It is understandable that people in their fifties and sixties comment uncomprehendingly about young people's behavior and customs. But nowadays it seems that in Japan there are even people in their thirties who refer to those fresh out of college as a new breed of human beings and say they cannot understand them at all. Youth always makes its appearance on the stage bearing new ideas and goes on to create a new society. It is important to provide young people with appropriate roles and allow them to perform them according to their own abilities.
Can you not feel
The wind blowing from the future,
The clear, pure wind?
It is a ray of light sent forth -
The determined south wind.
These lines are from the poem "To All My Students" by Kenji Miyazawa. The poem is a particular favorite of mine, and I feel that it captures accurately the distinctive qualities of youth. Some people say that Japanese young people today are spiritless and indifferent, but that is surely a transitory, abnormal phase of young people's lives, and not a cloud that will hang over them for good. As the poem tells us, youth is like a wind that blows from the direction of what is yet to come. It is therefore transparent, unclouded, and brisk. Youth celebrates a genuine, unsullied sense of justice, admires the noble and the beautiful, and is filled with vitality. Moreover, like the sun at dawn, youth is a fresh light that opens a new age.
When older people are not careful, they tend to forget that natural appreciation of the full vigor of young people. Older people too often come to consider the young as a nuisance, as immature, inexperienced people who are always apt to make a mess of things. Of course, there are also many older people who do try to understand the young, but even they sometimes seem perplexed about how to approach them and figure them out. There are also some who appear to believe that trying to understand the young means simply giving them free rein.
To truly understand young people is to grasp firmly what lies beneath their callowness, lack of refinement, and intensity, and to grasp that distinctive quality portrayed in Miyazawa's poem. Once one discerns that quality, one realizes that it is perfectly normal to have such obvious faults. In other words, one realizes that the immaturity and coarseness of youth spring from sheer exuberance. Fruit is hard and green before it ripens, yet has a juicy freshness for which it is valued. Ripe fruit may be sweet today, but is not for savoring later. That the young sometimes go too far is a perfectly natural result of their superabundant vitality.
Youthful ardor is like the strong south wind of the poem. In Japan the strong south wind of early spring revives the dormant, winter-withered fields and mountain foliage. Since it is a strong, gusty wind that suddenly arises one day when the air is still cold, for the most part people find it unpleasant. However, if one can overcome that feeling and think of the wind as one that will bring out the hard buds of the trees, then even the rattling of the windowpanes will seem a welcome harbinger.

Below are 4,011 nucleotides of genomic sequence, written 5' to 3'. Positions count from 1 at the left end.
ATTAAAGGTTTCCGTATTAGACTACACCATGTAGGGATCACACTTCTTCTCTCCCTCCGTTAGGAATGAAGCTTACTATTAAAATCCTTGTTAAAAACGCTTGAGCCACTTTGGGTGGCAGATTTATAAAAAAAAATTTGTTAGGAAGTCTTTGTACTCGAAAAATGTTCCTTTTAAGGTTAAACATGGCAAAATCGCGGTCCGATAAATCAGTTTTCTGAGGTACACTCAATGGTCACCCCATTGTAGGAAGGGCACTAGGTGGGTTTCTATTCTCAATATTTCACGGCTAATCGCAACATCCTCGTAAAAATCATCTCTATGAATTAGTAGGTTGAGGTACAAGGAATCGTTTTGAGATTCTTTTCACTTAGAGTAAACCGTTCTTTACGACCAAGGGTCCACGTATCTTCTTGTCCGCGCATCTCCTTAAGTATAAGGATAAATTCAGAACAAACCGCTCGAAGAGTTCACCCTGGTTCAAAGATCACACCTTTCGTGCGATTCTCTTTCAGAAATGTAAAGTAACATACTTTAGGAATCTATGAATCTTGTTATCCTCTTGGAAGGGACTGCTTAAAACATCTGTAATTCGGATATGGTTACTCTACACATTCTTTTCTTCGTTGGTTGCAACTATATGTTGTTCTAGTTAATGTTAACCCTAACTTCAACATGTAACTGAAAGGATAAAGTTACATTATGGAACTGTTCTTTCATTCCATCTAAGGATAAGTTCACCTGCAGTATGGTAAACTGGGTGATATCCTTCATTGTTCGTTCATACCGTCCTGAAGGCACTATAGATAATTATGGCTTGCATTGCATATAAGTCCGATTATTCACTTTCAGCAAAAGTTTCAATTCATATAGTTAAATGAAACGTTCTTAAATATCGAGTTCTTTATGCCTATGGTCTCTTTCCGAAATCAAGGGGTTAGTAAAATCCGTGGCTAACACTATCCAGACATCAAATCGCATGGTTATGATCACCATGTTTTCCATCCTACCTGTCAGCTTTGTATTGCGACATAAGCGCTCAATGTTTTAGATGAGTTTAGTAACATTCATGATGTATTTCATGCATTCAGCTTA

Hence, searching out the true nature that lies beneath the surface is the way to understand youth. The older person who is neither too lenient nor disapproving is one who understands.
Albert Schweitzer said we ought not to acquaint young people with the ways of the world in such a way that we destroy their ideals, but in a way that strives to keep their ideals alive. All young people have ideals. They dislike compromise all the more because, consciously or not, they seek perfection. The real world, however, is complex and diverse, and many things cannot be clearly understood. All this perplexity frustrates young people, and sometimes they turn to antisocial behavior or a nihilist way of life. Youth carries with it this sort of danger.
The key to helping the young weather these crises and adopt a healthy and vigorous way of life is to entrust them with responsible tasks. I can give virtually any young person a responsibility and count on its successful accomplishment. Few things are more enjoyable than watching immature, inexperienced young people come to grips with new tasks for which they are responsible, and grow into mature, capable people.
It is important to entrust our fresh and vibrant young people with appropriate responsibilities that they have the ability to carry out on their own.
Copyright © by Rissho Kosei-kai. All rights reserved.